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Q: There’s lots of encouragement and support to leave your abuser, but help is seriously lacking on the next steps, like how to thrive. Choosing to leave doesn't stop the first time you walk out. Sometimes it's a daily choice in the ensuing aftermath. What support is available for that? – Emily R.
You’re completely right, Emily—choosing to leave isn’t just a one-time choice. Staying permanently free of your abuser can be a challenge for many reasons. I don’t know the specifics of your situation, but I know that abusers are cunning, manipulative individuals who will often try to regain control after you’ve left. You might feel like returning to your abuser is the only choice you have in order to ensure your safety—because of threats he or she has made—or because you are struggling financially trying to start over. These reasons and more are why it’s easier said than done to “just leave.”
There’s also a misconception that once the abuse is over, it’s a closed chapter in a survivor’s life. Most survivors echo the sentiment that healing from abuse takes a lifetime.
After survivor Betsy Rounds escaped two-and-a-half years of physical, sexual and psychological abuse so severe she was certain she would be another homicide statistic—she even started compiling evidence her family could use in her murder trial—she didn’t know where to turn. She resisted the domestic violence organizations initially, she says, because she felt the advocates she met, though well meaning, were too young and inexperienced to understand the horrific circumstances she had endured.
It wasn’t until she found a domestic violence support group that she finally felt understood. “There’s a connection with other survivors. They understand why you didn’t leave,” says Rounds. “And the more I talked about it, the more I realized how many survivors are out there.” It’s what spurred Rounds to become a public speaker, sharing her story of survival on college campuses, through radio interviews and as a featured speaker at the National Coalition Against Domestic Violence’s national conference.
Rounds says people ask her if it’s healthy for her to continue to replay the abuse by telling her story. She admits it is a trigger—“I’m kind of back there for a little bit, but each time I work through that, I’m healthier.”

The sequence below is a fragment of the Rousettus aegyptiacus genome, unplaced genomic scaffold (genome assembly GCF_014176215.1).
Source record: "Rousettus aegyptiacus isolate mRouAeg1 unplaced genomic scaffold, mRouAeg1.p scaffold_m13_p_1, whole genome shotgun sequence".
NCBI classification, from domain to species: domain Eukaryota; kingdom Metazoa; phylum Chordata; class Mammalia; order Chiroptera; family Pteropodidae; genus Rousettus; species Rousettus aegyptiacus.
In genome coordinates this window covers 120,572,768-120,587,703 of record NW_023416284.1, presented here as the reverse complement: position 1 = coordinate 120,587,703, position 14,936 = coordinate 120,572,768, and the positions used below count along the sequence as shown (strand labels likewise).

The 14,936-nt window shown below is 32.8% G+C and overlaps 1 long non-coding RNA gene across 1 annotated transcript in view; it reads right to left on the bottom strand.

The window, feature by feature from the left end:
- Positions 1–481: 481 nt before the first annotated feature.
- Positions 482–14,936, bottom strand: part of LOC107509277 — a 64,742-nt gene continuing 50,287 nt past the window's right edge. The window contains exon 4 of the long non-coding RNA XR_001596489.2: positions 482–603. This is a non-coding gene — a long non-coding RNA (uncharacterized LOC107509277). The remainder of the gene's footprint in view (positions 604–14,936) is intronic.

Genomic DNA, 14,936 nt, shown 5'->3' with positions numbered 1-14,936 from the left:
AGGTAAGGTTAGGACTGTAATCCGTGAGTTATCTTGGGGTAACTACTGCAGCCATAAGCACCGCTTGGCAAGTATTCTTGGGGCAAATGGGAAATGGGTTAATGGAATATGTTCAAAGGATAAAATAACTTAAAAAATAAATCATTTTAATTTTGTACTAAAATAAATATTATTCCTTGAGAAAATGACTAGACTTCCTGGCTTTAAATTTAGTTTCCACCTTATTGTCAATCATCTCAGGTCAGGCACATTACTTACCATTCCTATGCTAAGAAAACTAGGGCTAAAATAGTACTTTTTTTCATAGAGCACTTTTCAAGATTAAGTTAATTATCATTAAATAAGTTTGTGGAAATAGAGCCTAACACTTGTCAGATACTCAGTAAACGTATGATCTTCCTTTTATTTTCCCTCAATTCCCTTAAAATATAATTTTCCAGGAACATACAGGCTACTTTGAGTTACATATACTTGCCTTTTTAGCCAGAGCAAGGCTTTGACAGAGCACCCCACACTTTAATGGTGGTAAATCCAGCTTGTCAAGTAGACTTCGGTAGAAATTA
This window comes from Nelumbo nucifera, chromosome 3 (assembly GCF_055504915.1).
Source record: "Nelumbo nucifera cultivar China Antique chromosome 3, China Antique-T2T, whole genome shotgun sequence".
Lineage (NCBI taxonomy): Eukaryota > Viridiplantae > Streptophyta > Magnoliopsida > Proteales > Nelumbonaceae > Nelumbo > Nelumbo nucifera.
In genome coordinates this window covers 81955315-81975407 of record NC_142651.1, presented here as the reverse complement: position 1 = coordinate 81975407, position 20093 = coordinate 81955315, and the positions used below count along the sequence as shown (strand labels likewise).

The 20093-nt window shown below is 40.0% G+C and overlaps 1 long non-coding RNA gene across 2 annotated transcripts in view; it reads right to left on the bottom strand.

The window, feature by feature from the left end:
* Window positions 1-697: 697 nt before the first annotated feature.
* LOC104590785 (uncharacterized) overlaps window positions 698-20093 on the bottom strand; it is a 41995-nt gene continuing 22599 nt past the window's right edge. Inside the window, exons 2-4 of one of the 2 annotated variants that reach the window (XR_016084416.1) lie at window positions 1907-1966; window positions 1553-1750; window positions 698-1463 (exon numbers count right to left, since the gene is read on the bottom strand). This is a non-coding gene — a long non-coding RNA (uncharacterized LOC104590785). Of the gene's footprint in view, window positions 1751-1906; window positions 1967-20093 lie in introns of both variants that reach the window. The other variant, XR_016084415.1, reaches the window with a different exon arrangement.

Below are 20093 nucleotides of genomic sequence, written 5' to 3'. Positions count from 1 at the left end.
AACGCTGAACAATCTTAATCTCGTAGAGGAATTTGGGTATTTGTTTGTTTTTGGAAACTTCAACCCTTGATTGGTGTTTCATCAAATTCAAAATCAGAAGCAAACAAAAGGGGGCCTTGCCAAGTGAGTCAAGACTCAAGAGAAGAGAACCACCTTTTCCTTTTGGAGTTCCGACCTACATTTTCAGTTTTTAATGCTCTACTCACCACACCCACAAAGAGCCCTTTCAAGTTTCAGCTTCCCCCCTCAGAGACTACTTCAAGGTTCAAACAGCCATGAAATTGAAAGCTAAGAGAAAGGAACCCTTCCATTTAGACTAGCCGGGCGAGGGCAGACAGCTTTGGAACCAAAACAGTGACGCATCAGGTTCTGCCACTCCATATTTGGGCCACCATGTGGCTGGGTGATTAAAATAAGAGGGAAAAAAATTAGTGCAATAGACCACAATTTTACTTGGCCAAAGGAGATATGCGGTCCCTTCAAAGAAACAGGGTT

You can read more about how to gain the courage and skills to share your story of survival in “Speak Out.”
And to find a support group of survivors near you, call a domestic violence shelter in your area and ask what support groups are available. Rounds says despite her initial reluctance to accept help, she learned a valuable lesson: “There were people to help me when I was ready. Everyone I talked to had at least one or two things I walked away with.”
Survivor Crystal Sanchez uses her experience of surviving abuse to now coach women in “living their bliss.” She offers a free e-book, I’ve Left, Now What? A Survivors Guide to Thriving through her website. One of the things she recommends is that survivors prioritize self-care.
“Caring for yourself needs to become a priority, both physically and emotionally,” she writes. “Remember, you are longing for your attention. Begin to treat yourself with love … be willing to spend time on things that bring you joy.”
You may also want to read, “How to Go from Surviving to Thriving After Abuse.” In it, revitalization coach Connie Sloan says there are four areas of your life where you should focus on thriving after abuse, one of which being the goals that you have for your future.
“To make your future more tangible,” Sloan writes, “consider pinning aspects of your future self to a bulletin board, or placing objects in a room that represent the future, or placing Post-Its you reread daily with phrases related to your goals like, ‘I am confident,’ ‘My kids are happy’ or ‘I own a business.’”
For more inspiration, check out our recommended books specifically on becoming a survivor.
Living a healthy and safe life can take ongoing effort and courage. Keep going, Emily.
Ask Amanda is meant to offer helpful resources and information about domestic violence. If in crisis, please reach out to your nearest domestic violence shelter for the guidance of a trained advocate.
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